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New Baseballs Impacting Triple-A Numbers

Major League Baseball is using a juiced baseball. At least that is the belief of a lot people watching the game. Even scouts have complained about the difficulties in evaluating talent between the minor leagues and the big leagues. Triple-A teams started using the same baseball as the big leagues this year and it has certainly impacted the game.

How do Rochester’s numbers stack up with the switch to the new baseball?
Image courtesy of Seth Stohs, Twins Daily (Nick Gordon)
2018 Season Recap
In 140 games last season, Rochester hit .227/.304/.346 (.650) with 97 home runs, 24 triples and 193 doubles. For players that made at least 70 appearances with Rochester, Willians Astudillio led the way with a .782 OPS. Kennys Vargas ranked second with a .752 OPS. Vargas was first on the team in home runs (21) and doubles (23). Astudillo ranked second in both of those categories with 12 homers and 17 doubles.

Rochester was below the league average in most hitting categories. International League teams hit .252/.320/.389 (.709). The Red Wings ranked second to last in home runs and last in doubles. However, Rochester struck out the fourth least in the league and ranked in the middle of the pack in walks.
Attached Image: Batting 2018.PNG
Rochester pitchers tossed over 1200 innings last year. In those appearances, the club averaged a 3.39 ERA with a 1.27 WHIP, an 8.5 SO/9 and a 3.3 BB/9. Stephen Gonsalves started 18 games and posted a 2.96 ERA with a 95 to 55 strike out to walk ratio. Zack Littell’s 15 starts were second on the team and he had a 3.57 ERA while striking out 98 and walking 40.

Red Wings pitchers fared better than hitters when compared to league averages. Rochester’s 3.39 ranked as the best in the league. The club was also one of seven teams to have double-digit shutouts. Only one team allowed fewer hits and Rochester was one of four clubs to allow fewer than 100 home runs.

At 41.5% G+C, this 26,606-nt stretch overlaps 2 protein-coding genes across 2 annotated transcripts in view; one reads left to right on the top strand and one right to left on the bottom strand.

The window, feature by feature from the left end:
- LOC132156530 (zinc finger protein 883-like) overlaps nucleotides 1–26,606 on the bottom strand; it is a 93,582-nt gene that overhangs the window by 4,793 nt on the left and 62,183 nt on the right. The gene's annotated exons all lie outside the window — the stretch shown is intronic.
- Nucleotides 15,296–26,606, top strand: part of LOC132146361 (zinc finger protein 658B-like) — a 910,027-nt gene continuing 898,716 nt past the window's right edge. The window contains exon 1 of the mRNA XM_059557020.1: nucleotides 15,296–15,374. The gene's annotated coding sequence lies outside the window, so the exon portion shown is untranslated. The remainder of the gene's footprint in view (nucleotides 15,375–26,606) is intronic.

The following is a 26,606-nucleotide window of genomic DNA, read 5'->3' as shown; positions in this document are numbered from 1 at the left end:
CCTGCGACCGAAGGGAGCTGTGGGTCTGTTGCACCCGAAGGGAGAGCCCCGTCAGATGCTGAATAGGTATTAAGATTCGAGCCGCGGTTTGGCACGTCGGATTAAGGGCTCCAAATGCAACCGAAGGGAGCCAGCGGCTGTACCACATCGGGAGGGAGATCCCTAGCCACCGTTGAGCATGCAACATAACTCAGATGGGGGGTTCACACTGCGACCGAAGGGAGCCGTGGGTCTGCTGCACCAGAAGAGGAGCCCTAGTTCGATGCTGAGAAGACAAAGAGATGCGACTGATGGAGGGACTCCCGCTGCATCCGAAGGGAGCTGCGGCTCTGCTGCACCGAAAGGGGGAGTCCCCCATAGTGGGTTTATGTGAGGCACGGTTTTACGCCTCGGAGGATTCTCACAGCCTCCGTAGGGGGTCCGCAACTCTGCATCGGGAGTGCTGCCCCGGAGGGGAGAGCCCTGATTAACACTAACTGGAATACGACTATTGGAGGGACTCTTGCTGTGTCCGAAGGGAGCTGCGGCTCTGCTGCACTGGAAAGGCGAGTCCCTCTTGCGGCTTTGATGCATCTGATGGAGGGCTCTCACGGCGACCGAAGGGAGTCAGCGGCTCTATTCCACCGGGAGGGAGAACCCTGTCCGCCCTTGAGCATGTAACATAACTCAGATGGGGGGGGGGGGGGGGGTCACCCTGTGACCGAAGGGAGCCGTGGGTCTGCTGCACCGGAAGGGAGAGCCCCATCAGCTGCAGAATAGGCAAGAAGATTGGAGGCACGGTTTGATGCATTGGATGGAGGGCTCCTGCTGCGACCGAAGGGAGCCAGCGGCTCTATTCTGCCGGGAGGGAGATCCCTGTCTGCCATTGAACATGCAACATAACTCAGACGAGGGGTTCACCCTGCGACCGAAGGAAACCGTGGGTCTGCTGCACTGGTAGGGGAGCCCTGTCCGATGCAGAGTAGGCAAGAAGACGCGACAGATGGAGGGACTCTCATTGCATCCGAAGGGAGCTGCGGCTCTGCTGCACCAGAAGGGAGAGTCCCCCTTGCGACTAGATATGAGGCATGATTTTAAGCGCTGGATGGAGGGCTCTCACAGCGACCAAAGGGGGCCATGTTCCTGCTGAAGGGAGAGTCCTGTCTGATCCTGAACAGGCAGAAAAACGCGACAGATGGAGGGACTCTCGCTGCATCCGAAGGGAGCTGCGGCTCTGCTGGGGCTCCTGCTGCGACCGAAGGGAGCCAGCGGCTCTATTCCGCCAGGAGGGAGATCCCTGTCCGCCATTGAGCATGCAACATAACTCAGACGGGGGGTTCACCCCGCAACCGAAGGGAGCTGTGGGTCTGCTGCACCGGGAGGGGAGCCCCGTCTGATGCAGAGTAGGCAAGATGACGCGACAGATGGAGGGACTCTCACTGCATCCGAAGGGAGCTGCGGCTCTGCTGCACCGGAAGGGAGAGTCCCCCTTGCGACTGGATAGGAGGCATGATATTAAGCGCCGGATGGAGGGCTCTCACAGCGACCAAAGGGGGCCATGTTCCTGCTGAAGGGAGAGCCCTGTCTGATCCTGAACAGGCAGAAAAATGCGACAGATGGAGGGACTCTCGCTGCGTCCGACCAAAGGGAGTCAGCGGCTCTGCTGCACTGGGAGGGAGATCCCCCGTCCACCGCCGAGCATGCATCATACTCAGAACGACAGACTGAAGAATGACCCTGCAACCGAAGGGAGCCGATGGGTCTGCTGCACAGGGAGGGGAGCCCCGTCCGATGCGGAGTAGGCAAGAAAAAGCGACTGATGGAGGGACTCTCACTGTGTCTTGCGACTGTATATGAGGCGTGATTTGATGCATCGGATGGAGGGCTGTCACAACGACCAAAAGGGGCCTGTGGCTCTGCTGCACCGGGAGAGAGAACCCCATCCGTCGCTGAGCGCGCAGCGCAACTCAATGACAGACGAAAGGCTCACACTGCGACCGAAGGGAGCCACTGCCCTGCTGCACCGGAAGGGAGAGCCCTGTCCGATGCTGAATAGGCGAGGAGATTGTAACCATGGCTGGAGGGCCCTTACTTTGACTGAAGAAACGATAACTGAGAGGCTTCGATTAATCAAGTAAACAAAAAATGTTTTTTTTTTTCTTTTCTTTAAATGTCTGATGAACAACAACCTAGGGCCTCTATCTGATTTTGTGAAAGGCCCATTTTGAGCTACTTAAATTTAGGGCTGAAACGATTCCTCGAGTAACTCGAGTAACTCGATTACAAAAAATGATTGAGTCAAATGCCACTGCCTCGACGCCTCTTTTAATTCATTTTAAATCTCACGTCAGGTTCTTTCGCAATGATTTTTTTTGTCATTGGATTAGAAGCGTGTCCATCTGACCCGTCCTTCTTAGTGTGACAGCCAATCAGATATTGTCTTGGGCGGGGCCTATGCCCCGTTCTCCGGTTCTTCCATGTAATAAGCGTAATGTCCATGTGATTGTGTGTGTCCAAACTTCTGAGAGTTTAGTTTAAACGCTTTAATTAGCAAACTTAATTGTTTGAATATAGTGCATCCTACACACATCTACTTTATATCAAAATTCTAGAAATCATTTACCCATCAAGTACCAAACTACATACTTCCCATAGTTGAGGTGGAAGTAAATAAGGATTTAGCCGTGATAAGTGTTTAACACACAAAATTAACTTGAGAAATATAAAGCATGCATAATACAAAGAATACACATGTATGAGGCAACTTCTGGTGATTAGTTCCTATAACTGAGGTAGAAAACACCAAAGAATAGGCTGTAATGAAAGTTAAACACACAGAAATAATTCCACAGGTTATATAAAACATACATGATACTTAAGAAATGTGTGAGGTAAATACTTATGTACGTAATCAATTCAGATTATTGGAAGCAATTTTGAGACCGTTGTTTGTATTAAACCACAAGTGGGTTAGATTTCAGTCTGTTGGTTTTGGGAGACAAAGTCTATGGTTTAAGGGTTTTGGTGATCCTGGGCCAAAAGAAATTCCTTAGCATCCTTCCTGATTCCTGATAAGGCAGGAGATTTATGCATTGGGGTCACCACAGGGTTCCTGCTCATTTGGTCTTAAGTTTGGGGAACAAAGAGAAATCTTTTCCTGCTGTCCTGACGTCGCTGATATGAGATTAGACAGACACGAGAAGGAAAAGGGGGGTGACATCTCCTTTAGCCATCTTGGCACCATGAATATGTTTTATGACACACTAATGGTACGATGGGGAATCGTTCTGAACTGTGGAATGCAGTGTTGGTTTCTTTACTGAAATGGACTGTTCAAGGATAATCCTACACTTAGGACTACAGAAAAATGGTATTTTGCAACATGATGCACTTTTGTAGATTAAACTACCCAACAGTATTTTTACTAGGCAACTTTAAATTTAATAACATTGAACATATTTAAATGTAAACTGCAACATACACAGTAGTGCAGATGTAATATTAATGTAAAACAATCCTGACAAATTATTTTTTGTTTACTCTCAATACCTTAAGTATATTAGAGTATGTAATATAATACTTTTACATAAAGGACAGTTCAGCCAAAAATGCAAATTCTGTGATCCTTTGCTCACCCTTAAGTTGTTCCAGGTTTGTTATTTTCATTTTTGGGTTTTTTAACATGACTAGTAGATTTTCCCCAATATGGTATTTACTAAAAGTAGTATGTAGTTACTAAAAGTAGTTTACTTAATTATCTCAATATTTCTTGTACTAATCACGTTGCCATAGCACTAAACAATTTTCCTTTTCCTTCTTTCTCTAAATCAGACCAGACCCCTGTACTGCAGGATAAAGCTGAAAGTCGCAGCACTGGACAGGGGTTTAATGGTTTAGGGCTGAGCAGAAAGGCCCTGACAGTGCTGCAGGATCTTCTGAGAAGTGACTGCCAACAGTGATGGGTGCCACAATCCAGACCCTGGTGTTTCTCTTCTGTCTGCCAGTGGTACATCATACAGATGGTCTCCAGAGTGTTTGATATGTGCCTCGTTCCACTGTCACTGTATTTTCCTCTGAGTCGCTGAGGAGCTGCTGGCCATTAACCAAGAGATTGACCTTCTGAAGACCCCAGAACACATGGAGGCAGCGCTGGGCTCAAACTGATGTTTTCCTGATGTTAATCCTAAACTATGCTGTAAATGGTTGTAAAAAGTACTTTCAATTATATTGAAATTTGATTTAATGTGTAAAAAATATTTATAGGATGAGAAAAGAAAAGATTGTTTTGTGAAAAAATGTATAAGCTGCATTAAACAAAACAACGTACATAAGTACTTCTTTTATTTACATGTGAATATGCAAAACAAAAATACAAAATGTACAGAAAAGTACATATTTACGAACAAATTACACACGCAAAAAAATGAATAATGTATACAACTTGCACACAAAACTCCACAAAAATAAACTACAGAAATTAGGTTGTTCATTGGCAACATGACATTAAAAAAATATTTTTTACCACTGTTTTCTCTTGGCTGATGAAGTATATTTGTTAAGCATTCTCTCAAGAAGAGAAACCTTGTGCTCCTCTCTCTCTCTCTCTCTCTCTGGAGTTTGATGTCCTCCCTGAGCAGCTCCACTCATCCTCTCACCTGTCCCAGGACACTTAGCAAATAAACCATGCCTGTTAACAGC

Attached Image: Pitching 2018.PNG
2019 Season Explosion
With the new baseball this season, International League teams are hitting .263/.342/.441 (.783). That means slugging percentage is up 52 points and OPS is up 74 points. After being well below league average last season, Rochester hitters are near league average this year as they are hitting .260/.334/.439 (.773). Three players have over 90 plate appearances and an OPS of .878 or higher (Jordany Valdespin, Drew Maggi, and Luke Raley).
Attached Image: 2019 Batting.PNG
While Rochester’s hitters have improved, the pitchers have gone the opposite direction. International League pitchers have combined for a 4.88 ERA with a 1.44 WHIP and 9.1 SO/9. Red Wings pitchers have the second worst ERA in the league (5.91) and they have allowed the fourth most home runs (57). Also, the club’s 1.52 WHIP is the third worst total in the league. One positive sign is the club has the second highest SO/9 total in the league (10.4 SO/9).

Lewis Thorpe has started the most games for Rochester this season. In 41 2/3 innings, he has a 6.70 ERA with a 1.37 WHIP with 53 strikeouts and 12 walks. Zack Littell has thrown the most innings for the Red Wings. He has a 4.19 ERA in 43 innings with 45 strikeouts and 16 walks.
Attached Image: 2019 Pitching.PNG
Are the new baseball’s going to impact how scouts look at Triple-A players? Leave a COMMENT and start the discussion.


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7 Comments

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diehardtwinsfan
May 21 2019 06:42 AM

Given the turnover on a minor league team, I don't think team by team numbers make a lot of sense. I think the best way to judge this is to look at the league numbers from the last few seasons...

 

I'm assuming there's a big jump from last years numbers to this years, but I'd also be curious if there was an upwards trend prior to that. 

    • Thrylos and Respy like this

Another bit of evidence that the baseball is 'juiced.' What I'd really like to see, though, is a use of stats and tracking data which plot exit velocity and launch angle versus distance traveled, for the old balls versus the new balls.